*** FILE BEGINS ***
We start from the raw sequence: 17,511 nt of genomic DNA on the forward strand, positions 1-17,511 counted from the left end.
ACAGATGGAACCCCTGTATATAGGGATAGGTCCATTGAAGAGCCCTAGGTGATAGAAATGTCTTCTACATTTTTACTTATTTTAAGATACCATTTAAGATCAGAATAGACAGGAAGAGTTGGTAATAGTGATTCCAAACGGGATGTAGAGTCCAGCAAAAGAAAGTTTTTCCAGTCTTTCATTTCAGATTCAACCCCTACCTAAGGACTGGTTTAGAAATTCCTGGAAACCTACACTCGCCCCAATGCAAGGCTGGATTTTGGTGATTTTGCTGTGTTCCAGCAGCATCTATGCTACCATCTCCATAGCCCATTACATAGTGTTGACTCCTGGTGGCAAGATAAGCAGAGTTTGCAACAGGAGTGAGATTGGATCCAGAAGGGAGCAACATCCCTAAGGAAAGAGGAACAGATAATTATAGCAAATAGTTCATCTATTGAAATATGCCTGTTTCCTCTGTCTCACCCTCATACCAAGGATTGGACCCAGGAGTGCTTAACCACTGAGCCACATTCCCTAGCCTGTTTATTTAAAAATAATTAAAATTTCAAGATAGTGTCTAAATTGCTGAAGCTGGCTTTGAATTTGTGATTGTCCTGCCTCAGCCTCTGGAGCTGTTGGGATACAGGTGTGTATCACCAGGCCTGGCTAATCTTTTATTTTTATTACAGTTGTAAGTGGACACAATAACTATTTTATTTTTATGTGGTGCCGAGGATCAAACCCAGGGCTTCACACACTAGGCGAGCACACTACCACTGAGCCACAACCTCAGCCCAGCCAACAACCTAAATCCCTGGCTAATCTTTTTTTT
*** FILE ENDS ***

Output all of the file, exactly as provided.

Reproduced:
We start from the raw sequence: 17,511 nt of genomic DNA on the forward strand, positions 1-17,511 counted from the left end.
ACAGATGGAACCCCTGTATATAGGGATAGGTCCATTGAAGAGCCCTAGGTGATAGAAATGTCTTCTACATTTTTACTTATTTTAAGATACCATTTAAGATCAGAATAGACAGGAAGAGTTGGTAATAGTGATTCCAAACGGGATGTAGAGTCCAGCAAAAGAAAGTTTTTCCAGTCTTTCATTTCAGATTCAACCCCTACCTAAGGACTGGTTTAGAAATTCCTGGAAACCTACACTCGCCCCAATGCAAGGCTGGATTTTGGTGATTTTGCTGTGTTCCAGCAGCATCTATGCTACCATCTCCATAGCCCATTACATAGTGTTGACTCCTGGTGGCAAGATAAGCAGAGTTTGCAACAGGAGTGAGATTGGATCCAGAAGGGAGCAACATCCCTAAGGAAAGAGGAACAGATAATTATAGCAAATAGTTCATCTATTGAAATATGCCTGTTTCCTCTGTCTCACCCTCATACCAAGGATTGGACCCAGGAGTGCTTAACCACTGAGCCACATTCCCTAGCCTGTTTATTTAAAAATAATTAAAATTTCAAGATAGTGTCTAAATTGCTGAAGCTGGCTTTGAATTTGTGATTGTCCTGCCTCAGCCTCTGGAGCTGTTGGGATACAGGTGTGTATCACCAGGCCTGGCTAATCTTTTATTTTTATTACAGTTGTAAGTGGACACAATAACTATTTTATTTTTATGTGGTGCCGAGGATCAAACCCAGGGCTTCACACACTAGGCGAGCACACTACCACTGAGCCACAACCTCAGCCCAGCCAACAACCTAAATCCCTGGCTAATCTTTTTTTT